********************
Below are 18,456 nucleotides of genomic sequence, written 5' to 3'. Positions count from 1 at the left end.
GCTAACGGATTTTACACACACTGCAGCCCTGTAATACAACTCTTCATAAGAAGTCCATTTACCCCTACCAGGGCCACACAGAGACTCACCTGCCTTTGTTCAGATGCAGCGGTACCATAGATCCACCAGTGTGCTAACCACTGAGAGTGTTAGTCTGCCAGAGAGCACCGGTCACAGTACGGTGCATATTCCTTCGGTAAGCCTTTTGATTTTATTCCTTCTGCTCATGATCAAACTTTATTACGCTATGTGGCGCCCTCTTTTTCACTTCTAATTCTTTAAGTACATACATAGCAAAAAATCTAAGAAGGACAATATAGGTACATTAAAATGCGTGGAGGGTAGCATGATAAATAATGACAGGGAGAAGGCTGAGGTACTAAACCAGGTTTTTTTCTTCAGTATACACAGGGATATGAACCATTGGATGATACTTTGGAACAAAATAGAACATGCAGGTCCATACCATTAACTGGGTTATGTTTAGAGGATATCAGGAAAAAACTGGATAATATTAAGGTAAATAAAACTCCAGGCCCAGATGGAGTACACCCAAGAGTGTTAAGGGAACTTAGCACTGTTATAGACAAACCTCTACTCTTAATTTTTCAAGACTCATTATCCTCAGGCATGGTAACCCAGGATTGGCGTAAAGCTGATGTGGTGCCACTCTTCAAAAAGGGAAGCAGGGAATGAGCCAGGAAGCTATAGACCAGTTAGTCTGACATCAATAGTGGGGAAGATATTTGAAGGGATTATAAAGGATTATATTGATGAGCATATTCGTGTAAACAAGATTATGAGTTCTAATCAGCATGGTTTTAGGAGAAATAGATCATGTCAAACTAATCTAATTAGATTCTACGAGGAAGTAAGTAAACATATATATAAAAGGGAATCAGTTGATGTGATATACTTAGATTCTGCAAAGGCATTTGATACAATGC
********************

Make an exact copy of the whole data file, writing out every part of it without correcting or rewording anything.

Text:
Below are 18,456 nucleotides of genomic sequence, written 5' to 3'. Positions count from 1 at the left end.
GCTAACGGATTTTACACACACTGCAGCCCTGTAATACAACTCTTCATAAGAAGTCCATTTACCCCTACCAGGGCCACACAGAGACTCACCTGCCTTTGTTCAGATGCAGCGGTACCATAGATCCACCAGTGTGCTAACCACTGAGAGTGTTAGTCTGCCAGAGAGCACCGGTCACAGTACGGTGCATATTCCTTCGGTAAGCCTTTTGATTTTATTCCTTCTGCTCATGATCAAACTTTATTACGCTATGTGGCGCCCTCTTTTTCACTTCTAATTCTTTAAGTACATACATAGCAAAAAATCTAAGAAGGACAATATAGGTACATTAAAATGCGTGGAGGGTAGCATGATAAATAATGACAGGGAGAAGGCTGAGGTACTAAACCAGGTTTTTTTCTTCAGTATACACAGGGATATGAACCATTGGATGATACTTTGGAACAAAATAGAACATGCAGGTCCATACCATTAACTGGGTTATGTTTAGAGGATATCAGGAAAAAACTGGATAATATTAAGGTAAATAAAACTCCAGGCCCAGATGGAGTACACCCAAGAGTGTTAAGGGAACTTAGCACTGTTATAGACAAACCTCTACTCTTAATTTTTCAAGACTCATTATCCTCAGGCATGGTAACCCAGGATTGGCGTAAAGCTGATGTGGTGCCACTCTTCAAAAAGGGAAGCAGGGAATGAGCCAGGAAGCTATAGACCAGTTAGTCTGACATCAATAGTGGGGAAGATATTTGAAGGGATTATAAAGGATTATATTGATGAGCATATTCGTGTAAACAAGATTATGAGTTCTAATCAGCATGGTTTTAGGAGAAATAGATCATGTCAAACTAATCTAATTAGATTCTACGAGGAAGTAAGTAAACATATATATAAAAGGGAATCAGTTGATGTGATATACTTAGATTCTGCAAAGGCATTTGATACAATGC